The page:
classical life cycle ?

This is a discussion on classical life cycle ? within the C Programming forums, part of the General Programming Boards category; hiii guyz I'm trying to work on classical life cycle which consist of Analysis, design , testing and maintance. I ...

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    classical life cycle ?

    hiii guyz

    I'm trying to work on classical life cycle which consist of Analysis, design , testing and maintance.

    I have ONLY problems with some questions regarding analysis and design, because these question preventing me from continuing my work and i DONT UNDERSTAND THEM OR whatsoever.

    these questions are

    in the analysis,
    1-requirements for both the system and the software ?
    what are the requirement what does that mean !

    2- and interfaceing software with hardware ?
    what do we mean by interfacing !



    I need explanations for these questions i dont need anything else i stuck with these i have not idea please guyz any one is familar with these question please just explain with EXAMPLES, DO NOT DO ANYTHING ELSE.


    thanks

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    Registered User claudiu's Avatar
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    Requirements are attributes a system(or the environment it operates in) shall have. A good way to think of this is to answer the question: "what will the system do?". An example of a requirement for a software billing system at a supermarket can be:

    The system shall print the list of items purchased and the amount owed by the customer on a paper receipt.

    There are a ton of types of requirements out there and even a profession requirement engineering dedicated to their study.

    Interfacing software with hardware probably refers to the fact that software utilizes hardware (as well as other software) through abstractions called interfaces. For example a program might play a sound by invoking some system function to play a sound file without having to worry about the type of soundboard used by the system, the edition of the driver or how it operates. The operating system acts as an interface for the rest of the software hiding the complexity of the hardware devices.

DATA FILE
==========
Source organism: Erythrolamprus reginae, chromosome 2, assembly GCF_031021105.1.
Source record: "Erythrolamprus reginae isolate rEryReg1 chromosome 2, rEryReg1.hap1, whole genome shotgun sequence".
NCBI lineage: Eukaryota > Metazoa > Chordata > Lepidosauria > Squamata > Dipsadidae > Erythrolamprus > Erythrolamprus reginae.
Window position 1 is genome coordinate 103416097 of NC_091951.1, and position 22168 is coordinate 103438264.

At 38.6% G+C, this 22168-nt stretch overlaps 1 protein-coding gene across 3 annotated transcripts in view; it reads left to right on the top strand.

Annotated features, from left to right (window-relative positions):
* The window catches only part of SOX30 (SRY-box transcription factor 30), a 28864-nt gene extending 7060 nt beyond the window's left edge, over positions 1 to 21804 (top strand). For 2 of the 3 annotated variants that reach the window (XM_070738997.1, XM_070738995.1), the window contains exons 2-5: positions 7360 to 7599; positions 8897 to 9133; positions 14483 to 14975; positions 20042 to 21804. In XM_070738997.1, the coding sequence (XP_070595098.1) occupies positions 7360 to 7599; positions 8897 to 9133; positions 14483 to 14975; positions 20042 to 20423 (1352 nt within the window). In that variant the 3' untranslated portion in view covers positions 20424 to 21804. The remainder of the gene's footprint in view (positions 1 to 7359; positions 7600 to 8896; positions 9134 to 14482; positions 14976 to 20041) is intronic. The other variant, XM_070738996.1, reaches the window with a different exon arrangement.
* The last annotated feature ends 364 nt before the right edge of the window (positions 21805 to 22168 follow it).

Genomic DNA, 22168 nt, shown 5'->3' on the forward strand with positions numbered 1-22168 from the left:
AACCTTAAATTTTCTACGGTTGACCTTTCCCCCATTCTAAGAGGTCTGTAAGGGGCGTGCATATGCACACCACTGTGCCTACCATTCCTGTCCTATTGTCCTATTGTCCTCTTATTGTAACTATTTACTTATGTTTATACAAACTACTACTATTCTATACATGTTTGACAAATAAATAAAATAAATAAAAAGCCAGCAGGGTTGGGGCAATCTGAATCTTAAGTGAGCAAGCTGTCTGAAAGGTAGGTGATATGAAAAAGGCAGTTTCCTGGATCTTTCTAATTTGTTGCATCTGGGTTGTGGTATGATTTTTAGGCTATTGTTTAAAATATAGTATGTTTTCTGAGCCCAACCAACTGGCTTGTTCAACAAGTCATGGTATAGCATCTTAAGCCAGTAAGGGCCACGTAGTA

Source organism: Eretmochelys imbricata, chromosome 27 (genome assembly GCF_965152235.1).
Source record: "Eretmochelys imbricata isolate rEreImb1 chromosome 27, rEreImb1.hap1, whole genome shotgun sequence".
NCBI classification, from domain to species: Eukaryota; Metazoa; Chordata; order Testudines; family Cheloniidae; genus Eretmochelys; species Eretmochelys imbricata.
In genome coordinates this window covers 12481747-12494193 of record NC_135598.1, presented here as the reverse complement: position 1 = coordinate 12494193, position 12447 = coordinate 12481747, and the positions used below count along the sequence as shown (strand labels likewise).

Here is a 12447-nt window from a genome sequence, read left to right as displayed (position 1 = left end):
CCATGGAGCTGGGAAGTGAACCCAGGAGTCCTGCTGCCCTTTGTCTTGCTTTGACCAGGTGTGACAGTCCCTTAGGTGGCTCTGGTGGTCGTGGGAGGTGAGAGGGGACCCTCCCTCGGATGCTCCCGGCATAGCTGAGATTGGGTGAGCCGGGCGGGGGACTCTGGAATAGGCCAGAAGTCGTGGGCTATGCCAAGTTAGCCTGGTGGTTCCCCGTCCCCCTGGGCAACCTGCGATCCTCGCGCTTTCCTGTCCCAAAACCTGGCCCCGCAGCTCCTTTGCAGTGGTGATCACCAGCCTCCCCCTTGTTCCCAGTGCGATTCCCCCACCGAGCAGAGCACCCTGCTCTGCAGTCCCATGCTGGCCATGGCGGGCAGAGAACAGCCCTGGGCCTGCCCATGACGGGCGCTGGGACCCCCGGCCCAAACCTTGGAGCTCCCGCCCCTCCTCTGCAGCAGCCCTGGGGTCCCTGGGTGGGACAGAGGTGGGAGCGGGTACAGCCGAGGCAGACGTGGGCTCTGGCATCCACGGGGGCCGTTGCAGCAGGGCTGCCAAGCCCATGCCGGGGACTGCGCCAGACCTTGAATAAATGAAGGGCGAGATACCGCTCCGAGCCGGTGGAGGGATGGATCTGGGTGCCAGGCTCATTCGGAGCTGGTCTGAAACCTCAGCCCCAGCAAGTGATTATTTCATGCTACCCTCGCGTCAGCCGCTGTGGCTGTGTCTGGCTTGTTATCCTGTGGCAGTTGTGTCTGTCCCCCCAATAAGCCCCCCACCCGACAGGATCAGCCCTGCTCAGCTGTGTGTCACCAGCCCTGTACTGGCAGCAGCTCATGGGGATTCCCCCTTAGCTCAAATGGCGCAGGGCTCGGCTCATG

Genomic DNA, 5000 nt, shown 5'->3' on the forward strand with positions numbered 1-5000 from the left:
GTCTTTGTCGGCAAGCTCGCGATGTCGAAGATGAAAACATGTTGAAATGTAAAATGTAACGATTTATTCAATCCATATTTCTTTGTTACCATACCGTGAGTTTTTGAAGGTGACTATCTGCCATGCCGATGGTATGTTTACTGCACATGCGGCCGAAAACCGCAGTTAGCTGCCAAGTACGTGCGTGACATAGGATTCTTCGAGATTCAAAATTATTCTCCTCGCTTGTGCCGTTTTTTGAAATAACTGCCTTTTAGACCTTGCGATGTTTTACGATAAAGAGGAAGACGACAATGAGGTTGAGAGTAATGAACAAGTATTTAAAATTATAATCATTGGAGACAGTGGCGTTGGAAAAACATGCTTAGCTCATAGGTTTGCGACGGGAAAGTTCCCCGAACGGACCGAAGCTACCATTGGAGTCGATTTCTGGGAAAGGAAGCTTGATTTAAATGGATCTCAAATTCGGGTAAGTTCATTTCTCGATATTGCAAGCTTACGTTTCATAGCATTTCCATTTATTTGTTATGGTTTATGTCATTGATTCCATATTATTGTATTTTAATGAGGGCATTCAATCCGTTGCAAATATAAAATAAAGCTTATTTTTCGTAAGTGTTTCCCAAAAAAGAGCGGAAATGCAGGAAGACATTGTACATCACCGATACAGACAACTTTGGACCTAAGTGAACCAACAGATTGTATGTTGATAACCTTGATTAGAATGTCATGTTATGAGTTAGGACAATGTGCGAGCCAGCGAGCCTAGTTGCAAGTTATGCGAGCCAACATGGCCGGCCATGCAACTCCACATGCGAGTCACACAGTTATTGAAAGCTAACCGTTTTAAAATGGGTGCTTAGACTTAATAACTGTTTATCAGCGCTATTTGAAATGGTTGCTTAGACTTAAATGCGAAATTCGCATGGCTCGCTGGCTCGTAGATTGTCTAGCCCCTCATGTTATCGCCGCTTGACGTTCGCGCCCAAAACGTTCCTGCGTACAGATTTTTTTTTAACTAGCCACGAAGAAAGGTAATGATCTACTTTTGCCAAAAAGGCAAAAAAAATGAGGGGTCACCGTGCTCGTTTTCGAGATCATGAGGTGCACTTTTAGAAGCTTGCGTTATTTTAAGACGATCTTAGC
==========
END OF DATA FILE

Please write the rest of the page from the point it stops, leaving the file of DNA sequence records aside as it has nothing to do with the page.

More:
Last edited by claudiu; 12-05-2010 at 05:49 PM.
    1. Get rid of gets(). Never ever ever use it again. Replace it with fgets() and use that instead.
    2. Get rid of void main and replace it with int main(void) and return 0 at the end of the function.
    3. Get rid of conio.h and other antiquated DOS crap headers.
    4. Don't cast the return value of malloc, even if you always always always make sure that stdlib.h is included.

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    that is really helpfull man, for the first question, however, the second one i'm not quite sure about it.
    just explain alittle bit more please.

    thank you soo much

  4. #4
    Registered User claudiu's Avatar
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    Ok, here is an analogy of an interface.

    When you drive a car, in order to break, you hit the break pedal, which is AN INTERFACE between the car breaking system and the driver. As a driver you don't need to understand how the little breaking plates attach to the wheels to provide friction and slow down the car. All you need to know is that if you press that pedal, the car will slow down and eventually halt. The pedal is an abstraction or an interface of the complex breaking mechanism of the car.

    Similarly, an operating system is an interface between the hardware of the machine and the software running on it. The operating system hides the complexity of all the devices you have in your computer from the programmer and provides an INTERFACE to them. The example I gave you involving playing a sound relates to this. You can write a very quick program to play a sound file without having to worry how your computer actually creates the sound. The operating system will give you an interface to that such as a function you can use in your code PlaySound().
    1. Get rid of gets(). Never ever ever use it again. Replace it with fgets() and use that instead.
    2. Get rid of void main and replace it with int main(void) and return 0 at the end of the function.
    3. Get rid of conio.h and other antiquated DOS crap headers.
    4. Don't cast the return value of malloc, even if you always always always make sure that stdlib.h is included.

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